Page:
3. Meeting Seals & Crofts
  4. T-Bone Walker Sessions
  5. Jim Gordon
  6. Phil Spector
  7. In the Studio with Elvis
  8. Early Michael Jackson
  9. Marvin Gaye in the Studio
  10. Barbra Streisand in the Studio
  11. Working with Larry Carlton
  12. Lowdown on Boz Scaggs
  13. Ella Fitzgerald and Tommy Tedesco
  14. Leon Russell and Dr. John
  15. Producing Seals & Crofts' Summer Breeze
  16. Dan Seals
  17. Solo Work


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Formative Years

AAJ: You got your first guitar at age nine, and within a couple of years you were learning Chet Atkins and Jimmy Bryant solos just by listening to the radio. This kind of innate musical ability always intrigues me. You were drawn to the guitar, but I'm curious whether any other instruments came naturally to you.

LS: Well, bass and drums, but I still have a problem with keyboards. With the aid of a computer I'm able to program on a keyboard, but as soon as I look away I have to go back and try and find the chord I was trying to hit. It's such a foreign language to me, whereas when I hear something on a guitar from a record, I know exactly what that is and where it is. It's always been that way for me. I'll even take stuff like Hal Blaine

Hal Blaine
b.1929
drums
's "Blue Rondo à la Turk" and play all the parts on a guitar. I think I'll put that on YouTube one of these days. I don't know if any other guitarist has done that with all the parts going on at one time. I took Bach off records, and of course Johnny Smith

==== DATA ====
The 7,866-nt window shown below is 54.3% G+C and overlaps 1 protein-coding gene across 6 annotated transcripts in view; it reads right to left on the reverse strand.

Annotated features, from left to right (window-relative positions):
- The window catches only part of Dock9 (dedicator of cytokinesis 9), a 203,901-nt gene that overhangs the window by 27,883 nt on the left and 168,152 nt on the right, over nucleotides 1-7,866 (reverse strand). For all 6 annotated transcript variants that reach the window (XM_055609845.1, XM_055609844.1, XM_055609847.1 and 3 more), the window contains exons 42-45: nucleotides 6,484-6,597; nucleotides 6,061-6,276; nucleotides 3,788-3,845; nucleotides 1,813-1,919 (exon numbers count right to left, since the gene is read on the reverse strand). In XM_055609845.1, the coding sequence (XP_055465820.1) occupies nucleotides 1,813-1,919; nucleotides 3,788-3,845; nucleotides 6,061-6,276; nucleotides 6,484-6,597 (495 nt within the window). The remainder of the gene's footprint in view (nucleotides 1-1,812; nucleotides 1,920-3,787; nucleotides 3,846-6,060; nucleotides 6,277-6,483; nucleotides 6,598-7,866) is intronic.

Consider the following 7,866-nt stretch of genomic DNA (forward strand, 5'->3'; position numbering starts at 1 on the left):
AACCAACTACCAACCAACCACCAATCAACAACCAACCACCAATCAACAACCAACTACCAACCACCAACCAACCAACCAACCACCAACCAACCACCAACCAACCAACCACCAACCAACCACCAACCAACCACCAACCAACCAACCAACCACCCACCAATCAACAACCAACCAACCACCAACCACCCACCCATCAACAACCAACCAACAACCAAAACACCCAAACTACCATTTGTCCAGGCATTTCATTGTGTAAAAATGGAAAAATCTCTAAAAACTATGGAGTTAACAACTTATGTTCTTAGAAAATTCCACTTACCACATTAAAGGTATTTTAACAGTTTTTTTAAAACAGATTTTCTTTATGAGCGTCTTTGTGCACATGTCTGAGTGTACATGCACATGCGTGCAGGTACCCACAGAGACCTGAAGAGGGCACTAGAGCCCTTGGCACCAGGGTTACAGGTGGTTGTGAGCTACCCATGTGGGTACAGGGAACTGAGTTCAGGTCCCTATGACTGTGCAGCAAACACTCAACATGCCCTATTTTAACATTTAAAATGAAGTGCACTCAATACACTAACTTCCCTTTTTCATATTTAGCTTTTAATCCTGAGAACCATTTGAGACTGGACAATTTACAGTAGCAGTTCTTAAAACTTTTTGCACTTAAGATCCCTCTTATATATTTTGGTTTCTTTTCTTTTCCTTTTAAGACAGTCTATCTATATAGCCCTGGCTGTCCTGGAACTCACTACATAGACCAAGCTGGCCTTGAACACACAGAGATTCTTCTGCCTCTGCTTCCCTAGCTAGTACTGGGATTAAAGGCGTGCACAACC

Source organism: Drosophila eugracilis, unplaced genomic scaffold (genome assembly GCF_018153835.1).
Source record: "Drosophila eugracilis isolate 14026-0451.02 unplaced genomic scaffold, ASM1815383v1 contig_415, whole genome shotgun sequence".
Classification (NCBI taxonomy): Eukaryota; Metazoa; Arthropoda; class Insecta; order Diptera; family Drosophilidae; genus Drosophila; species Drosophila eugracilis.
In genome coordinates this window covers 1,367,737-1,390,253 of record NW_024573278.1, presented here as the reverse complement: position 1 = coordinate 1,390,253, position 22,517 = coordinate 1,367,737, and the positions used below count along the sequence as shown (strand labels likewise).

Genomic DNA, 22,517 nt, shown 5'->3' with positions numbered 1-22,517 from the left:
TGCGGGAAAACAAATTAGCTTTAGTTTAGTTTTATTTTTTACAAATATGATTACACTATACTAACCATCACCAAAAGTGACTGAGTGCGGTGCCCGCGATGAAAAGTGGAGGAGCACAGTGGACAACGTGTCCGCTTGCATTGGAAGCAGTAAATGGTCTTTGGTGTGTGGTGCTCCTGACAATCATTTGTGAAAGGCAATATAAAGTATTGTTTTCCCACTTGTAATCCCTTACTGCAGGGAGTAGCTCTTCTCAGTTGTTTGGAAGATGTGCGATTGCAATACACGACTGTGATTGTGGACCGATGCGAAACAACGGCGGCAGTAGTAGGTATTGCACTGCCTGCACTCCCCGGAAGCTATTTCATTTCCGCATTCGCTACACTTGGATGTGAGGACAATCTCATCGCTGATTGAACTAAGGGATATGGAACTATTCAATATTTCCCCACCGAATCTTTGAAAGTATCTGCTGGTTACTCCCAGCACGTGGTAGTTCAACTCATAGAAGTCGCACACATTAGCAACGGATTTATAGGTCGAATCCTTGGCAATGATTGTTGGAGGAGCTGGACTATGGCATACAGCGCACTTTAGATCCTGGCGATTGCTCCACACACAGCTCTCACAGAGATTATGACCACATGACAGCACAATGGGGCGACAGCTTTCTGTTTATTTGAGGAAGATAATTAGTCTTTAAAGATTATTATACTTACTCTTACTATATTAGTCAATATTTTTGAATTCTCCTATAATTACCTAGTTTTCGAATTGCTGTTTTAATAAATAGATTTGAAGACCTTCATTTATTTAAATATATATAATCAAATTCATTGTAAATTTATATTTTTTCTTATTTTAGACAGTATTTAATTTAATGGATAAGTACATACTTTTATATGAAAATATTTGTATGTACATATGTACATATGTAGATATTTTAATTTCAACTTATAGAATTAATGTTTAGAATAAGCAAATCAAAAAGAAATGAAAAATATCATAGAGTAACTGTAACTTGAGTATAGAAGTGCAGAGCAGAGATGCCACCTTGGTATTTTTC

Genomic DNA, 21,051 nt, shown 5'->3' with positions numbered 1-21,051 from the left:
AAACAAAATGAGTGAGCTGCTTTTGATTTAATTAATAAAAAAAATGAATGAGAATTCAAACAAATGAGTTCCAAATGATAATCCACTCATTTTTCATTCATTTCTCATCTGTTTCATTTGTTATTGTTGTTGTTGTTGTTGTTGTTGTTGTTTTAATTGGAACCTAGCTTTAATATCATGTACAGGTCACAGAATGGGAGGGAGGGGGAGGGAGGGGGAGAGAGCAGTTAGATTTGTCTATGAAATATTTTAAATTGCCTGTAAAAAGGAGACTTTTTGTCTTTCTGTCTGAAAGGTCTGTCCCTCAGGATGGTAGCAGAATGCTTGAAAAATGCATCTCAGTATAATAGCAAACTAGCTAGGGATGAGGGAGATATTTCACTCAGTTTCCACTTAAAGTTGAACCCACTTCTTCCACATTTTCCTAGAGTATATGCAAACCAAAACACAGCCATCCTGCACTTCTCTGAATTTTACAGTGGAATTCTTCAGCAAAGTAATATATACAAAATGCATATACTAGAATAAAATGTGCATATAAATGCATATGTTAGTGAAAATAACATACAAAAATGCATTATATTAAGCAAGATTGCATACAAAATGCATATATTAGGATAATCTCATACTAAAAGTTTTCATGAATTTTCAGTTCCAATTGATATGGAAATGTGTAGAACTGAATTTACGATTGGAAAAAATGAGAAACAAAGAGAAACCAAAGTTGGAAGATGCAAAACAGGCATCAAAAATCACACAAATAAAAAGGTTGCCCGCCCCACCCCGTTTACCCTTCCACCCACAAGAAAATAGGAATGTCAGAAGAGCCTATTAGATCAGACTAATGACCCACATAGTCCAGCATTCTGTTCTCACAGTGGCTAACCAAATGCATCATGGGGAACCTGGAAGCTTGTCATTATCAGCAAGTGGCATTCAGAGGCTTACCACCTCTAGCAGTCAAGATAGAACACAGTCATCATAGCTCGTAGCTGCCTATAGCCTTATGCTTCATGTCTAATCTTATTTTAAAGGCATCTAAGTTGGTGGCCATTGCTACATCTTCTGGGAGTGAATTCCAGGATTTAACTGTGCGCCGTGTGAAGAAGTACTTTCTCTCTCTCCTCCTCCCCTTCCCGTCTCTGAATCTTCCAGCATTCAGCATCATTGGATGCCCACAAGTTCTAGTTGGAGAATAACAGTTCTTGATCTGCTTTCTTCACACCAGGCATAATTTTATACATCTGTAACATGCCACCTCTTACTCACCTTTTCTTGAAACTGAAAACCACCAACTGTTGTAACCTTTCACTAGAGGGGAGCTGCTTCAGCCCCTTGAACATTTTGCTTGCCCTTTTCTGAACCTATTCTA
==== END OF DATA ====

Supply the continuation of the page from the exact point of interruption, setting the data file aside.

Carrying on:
Johnny Smith
Johnny Smith
1922 - 2013
guitar
, who was one of the toughest guys to figure out, and also one of the greatest guitar players I've ever heard. But my ability to hear what he was doing, hear the chords and figure out the single-note lines—that's something that's always come naturally to me. As you said, I've always had this keen interest in the guitar, and in the early days I just thought singers got in the way of the guitar. I couldn't wait for a guitar solo. And back in the day, being a Southern boy from Little Rock, Arkansas, I heard Chet Atkins first. Back then it was mostly country music. There was a lot of [clarinetist] Benny Goodman
Benny Goodman
Benny Goodman
1909 - 1986
clarinet
and that stuff on the radio, but not featuring much guitar. So I just fell in love with Chet Atkins' playing, and then someone told me about Jimmy Bryant. He had a totally different style and that led me to want to learn that very fast single-note playing that he was so good at.

All these styles that I picked up from other guitar players. I used those as practice to develop my technique. Of course, I was also learning the tunes, but I was more interested in getting the technique going. And one guy's technique would flow into the other. Chet Atkins was helpful getting the finger-style thing, and then I was able to figure out classical pieces based on that. So later in the studio with Simon & Garfunkel kinds of stuff, they always wanted finger-picking, so because I had worked on that technique it came naturally. When you get into a recording situation, the more naturally it comes to you, the more fluid and natural the record sounds, unlike when someone is struggling to play something. It's better when the notes just kind of fall off the guitar. So all that practicing really paid off.